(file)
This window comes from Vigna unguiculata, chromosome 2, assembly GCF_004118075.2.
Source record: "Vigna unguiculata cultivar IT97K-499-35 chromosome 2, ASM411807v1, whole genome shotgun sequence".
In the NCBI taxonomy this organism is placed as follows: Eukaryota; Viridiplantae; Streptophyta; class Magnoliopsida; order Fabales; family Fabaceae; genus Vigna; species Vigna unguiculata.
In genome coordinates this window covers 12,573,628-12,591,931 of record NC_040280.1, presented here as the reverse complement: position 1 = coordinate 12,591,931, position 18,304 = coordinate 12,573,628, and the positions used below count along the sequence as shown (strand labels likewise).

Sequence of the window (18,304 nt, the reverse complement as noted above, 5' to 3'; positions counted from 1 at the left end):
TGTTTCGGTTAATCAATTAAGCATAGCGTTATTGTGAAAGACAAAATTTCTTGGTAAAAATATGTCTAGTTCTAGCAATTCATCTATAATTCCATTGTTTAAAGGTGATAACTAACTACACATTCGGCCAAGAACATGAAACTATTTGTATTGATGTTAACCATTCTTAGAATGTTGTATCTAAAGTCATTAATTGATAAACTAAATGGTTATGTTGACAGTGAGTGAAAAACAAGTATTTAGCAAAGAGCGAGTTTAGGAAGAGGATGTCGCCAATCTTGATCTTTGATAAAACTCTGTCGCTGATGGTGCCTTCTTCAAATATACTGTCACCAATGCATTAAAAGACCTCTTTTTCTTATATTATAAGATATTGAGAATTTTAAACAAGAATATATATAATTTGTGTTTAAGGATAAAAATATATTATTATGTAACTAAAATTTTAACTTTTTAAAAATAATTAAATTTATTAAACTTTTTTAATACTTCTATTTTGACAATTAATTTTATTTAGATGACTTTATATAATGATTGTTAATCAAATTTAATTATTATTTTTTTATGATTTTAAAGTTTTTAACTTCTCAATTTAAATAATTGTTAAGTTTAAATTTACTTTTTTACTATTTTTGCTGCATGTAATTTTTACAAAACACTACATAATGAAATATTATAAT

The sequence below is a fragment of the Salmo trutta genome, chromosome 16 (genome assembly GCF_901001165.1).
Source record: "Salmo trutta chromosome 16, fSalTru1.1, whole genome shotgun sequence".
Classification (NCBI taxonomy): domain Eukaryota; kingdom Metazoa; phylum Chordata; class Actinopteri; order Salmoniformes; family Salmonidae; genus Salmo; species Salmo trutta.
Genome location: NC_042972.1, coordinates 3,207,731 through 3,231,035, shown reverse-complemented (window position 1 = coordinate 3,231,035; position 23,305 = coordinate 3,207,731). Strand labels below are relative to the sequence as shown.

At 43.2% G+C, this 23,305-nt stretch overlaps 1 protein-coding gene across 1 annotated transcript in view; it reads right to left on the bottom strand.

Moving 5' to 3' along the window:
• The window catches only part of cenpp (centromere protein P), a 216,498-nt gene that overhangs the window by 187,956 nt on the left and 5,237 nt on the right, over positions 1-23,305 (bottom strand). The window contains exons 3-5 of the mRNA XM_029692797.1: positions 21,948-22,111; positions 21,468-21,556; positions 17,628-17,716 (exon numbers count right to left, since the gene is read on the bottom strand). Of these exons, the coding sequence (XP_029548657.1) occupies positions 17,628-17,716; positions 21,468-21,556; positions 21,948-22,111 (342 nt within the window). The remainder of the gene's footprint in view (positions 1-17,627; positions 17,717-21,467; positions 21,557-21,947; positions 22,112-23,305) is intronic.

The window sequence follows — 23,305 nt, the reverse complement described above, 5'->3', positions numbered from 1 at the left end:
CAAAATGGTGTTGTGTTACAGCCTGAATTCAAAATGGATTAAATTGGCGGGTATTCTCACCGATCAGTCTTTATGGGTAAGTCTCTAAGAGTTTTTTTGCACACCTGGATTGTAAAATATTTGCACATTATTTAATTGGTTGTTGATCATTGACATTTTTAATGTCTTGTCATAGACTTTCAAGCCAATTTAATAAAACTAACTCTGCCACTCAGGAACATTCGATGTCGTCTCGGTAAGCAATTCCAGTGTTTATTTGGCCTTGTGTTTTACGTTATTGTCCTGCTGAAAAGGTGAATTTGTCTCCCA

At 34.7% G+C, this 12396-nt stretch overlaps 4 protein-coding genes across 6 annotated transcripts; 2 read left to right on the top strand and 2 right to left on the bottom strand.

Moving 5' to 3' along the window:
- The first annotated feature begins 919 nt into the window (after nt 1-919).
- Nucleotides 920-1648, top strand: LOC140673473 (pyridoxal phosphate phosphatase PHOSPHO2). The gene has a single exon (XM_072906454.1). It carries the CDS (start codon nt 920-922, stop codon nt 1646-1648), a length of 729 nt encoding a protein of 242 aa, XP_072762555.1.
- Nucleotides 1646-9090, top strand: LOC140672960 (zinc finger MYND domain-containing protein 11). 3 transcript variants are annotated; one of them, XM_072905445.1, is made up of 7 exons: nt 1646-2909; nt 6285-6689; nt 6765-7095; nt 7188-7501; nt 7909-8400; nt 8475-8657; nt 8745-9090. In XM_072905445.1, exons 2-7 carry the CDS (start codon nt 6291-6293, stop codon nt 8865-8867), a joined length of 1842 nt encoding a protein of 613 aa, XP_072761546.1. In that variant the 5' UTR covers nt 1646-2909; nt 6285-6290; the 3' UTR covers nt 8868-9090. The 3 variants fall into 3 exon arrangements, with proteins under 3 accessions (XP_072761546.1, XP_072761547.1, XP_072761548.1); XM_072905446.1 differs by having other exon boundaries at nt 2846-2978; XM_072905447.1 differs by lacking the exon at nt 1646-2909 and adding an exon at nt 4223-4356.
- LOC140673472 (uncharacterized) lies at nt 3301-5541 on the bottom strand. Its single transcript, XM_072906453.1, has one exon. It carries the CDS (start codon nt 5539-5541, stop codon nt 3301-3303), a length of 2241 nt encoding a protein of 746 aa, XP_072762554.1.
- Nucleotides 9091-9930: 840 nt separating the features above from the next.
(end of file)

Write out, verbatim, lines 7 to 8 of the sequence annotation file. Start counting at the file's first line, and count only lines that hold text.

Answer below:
The sequence below is a fragment of the Salmo trutta genome, chromosome 16 (genome assembly GCF_901001165.1).
Source record: "Salmo trutta chromosome 16, fSalTru1.1, whole genome shotgun sequence".